– March 7, 2020
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Dr. Judy Shelton is polite, soft-spoken, and diminutive – yet she seems capable of scaring the bejesus out of full-grown adults and “leaders” in American politics, academia, and media. Why? For decades she’s been a global expert on money, monetary policy, and crises. She’s been a prolific author and speaker, a scholar at the Hoover Institution (1985-1995), and, since March 2018, director of the European Bank of Reconstruction and Development. Shelton’s intelligence and eloquence is visible in online interviews.

So far so good – or so you might think. But Shelton’s foes don’t think much. Mostly they emote. In recent weeks Senators, policymakers, and pundits have claimed Shelton is dangerous. Just search online for “Shelton” and “dangerous,” to observe the hysteria.

What’s the problem, exactly? Surely Shelton’s credentials are fine. Analytically, she’s also been prescient. Her first book defied the “consensus” view of the U.S.S.R., explaining its latent frailty and predicting its imminent demise (The Coming Soviet Crash, 1989). At that same time, MIT professor and Keynesian icon Paul Samuelson, in his best-selling college textbook, claimed that the Soviets would soon surpass the U.S. economically.

Shelton’s second book warned that volatile, politically-manipulated currencies would continue to instigate crises and undermine economic growth, absent adoption of rational monetary reform (Money Meltdown: Restoring Currency Order to the Global Currency System, 1994). Few bothered citing her when Mexico devalued in 1994, or during the Southeast Asian currency debacles of 1997-1998, or when Russia devalued (and defaulted) in 1998, or when U.S. officials depreciated the dollar by 44% versus the yen from 2002 to 2011 and then, over the next four years, Japan depreciated the yen by 39% in U.S. dollars.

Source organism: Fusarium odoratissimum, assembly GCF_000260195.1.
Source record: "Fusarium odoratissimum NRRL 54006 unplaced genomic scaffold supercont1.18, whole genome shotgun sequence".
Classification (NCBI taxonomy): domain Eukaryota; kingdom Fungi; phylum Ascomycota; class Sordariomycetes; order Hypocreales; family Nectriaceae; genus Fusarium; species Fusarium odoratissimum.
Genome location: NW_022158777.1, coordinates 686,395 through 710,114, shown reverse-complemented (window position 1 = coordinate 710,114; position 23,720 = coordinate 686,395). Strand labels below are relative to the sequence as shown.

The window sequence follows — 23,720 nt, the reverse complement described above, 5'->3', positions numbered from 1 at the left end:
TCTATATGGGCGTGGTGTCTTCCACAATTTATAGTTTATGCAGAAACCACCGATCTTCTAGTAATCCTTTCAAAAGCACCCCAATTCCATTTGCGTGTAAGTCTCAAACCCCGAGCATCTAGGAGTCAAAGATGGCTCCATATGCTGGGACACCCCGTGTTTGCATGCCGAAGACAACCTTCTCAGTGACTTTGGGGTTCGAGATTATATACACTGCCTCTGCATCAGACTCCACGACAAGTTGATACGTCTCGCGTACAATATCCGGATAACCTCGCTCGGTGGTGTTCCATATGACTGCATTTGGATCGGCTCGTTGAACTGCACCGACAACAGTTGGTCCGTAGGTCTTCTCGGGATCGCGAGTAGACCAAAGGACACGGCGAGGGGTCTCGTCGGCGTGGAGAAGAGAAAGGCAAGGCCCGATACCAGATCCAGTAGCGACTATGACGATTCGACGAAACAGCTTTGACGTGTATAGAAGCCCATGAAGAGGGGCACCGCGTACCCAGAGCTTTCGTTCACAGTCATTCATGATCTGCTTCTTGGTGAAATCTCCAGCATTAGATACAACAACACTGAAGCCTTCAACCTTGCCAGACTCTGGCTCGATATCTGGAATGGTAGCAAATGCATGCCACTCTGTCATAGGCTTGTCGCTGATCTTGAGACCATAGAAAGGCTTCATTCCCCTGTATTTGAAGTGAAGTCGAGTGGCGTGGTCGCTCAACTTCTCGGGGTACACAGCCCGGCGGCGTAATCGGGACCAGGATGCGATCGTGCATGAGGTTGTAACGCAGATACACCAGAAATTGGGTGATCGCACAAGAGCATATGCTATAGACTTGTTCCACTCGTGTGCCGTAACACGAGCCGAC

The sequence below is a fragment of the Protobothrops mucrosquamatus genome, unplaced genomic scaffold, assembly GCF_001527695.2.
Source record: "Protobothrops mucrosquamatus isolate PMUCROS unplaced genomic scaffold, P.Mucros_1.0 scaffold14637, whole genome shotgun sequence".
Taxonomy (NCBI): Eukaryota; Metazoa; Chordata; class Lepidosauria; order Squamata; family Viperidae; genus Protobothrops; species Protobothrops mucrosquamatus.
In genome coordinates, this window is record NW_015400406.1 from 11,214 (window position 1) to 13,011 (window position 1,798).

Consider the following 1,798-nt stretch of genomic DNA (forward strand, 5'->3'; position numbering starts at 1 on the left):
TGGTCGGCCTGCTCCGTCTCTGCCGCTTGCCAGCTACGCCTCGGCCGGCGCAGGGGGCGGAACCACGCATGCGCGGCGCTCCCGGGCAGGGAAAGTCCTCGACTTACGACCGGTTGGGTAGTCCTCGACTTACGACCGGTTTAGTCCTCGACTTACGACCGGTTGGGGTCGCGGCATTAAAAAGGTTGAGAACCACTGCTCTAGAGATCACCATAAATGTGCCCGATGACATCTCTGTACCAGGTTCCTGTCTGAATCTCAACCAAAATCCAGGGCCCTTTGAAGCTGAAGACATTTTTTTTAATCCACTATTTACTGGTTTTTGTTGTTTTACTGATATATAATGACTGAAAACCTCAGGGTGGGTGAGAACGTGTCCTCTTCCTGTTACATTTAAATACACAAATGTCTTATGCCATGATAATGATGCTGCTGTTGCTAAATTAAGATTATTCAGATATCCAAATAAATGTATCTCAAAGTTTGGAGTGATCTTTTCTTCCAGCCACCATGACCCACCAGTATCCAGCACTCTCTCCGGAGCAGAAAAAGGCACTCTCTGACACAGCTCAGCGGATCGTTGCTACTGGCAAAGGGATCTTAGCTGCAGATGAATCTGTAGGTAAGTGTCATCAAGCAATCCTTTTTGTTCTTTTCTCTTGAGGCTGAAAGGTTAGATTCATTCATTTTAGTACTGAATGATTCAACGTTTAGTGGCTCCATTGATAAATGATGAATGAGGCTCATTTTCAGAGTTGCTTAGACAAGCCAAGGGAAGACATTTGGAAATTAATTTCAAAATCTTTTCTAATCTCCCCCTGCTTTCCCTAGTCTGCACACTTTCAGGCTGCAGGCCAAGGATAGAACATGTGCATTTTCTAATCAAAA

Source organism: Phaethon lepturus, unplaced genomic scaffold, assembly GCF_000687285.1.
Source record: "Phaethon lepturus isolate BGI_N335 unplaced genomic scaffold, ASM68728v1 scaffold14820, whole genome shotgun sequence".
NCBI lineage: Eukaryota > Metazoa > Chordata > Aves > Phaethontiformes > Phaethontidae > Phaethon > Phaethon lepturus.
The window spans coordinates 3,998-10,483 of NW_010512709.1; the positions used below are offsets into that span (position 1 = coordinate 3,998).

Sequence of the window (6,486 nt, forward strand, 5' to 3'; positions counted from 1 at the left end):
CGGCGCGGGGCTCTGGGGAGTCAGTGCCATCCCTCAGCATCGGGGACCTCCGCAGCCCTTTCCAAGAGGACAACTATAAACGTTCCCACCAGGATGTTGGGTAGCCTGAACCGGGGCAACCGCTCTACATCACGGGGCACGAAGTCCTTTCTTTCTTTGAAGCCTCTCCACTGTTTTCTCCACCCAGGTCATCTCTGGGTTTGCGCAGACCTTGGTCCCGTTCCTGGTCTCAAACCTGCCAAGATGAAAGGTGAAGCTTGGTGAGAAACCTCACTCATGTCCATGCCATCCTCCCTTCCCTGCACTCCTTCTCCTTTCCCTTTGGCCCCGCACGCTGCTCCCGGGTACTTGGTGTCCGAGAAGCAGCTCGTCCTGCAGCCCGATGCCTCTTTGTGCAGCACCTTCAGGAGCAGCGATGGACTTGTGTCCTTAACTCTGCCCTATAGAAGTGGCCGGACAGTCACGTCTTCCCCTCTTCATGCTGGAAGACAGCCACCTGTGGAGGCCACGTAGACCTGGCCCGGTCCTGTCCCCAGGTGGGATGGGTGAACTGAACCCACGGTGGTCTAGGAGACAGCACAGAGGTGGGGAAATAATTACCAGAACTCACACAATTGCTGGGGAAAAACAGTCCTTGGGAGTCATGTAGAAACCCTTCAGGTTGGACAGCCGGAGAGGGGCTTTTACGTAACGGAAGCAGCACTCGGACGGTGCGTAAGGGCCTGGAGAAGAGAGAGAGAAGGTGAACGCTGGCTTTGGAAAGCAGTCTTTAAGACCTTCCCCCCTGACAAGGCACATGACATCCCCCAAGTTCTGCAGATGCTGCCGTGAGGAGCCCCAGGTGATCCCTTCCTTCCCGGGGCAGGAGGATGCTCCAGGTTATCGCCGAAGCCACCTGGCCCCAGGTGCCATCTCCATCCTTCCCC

Since the early 1990s Keynesian icon Paul Krugman, now fond of ridiculing Shelton as among the “gold bugs for Trump” (who’ve “sold their principles”), has advised Japan’s leaders to “stimulate” the local economy by perpetual injections of money, massive debt monetization, and zero-to-negative interest rates, hoping to “euthanize” the public bondholders upon which Japan relies so heavily. Thanks not to Shelton but to Krugman, Japan has “stimulated” itself into a prolonged stagnation. Its annual growth in industrial production in the thirty years before 1990 was 7.5%, but in the thirty years since, 0.0%.

Shelton’s most recent book (Fixing the Dollar Now, 2010) argued that U.S. money needs a fundamental fix, a genuine reform, so it’s no longer the plaything of policymakers who believe stability and prosperity are attained by gyrating interest rates and exchange rates. Why all the gyrating? Fed policymakers, trained to be dutiful Keynesians, believe in the Phillips Curve dogma, the theory that inflation worsens due to “excessive” economic growth (“over-heating!”) and a low jobless rate. They blame inflation not on central bankers or finance ministers but on prosperity. Just when economic-financial times are best, such policymakers can’t leave well enough alone; they feel obliged to raise interest rates to slow the economy and boost joblessness, if necessary, by causing a recession.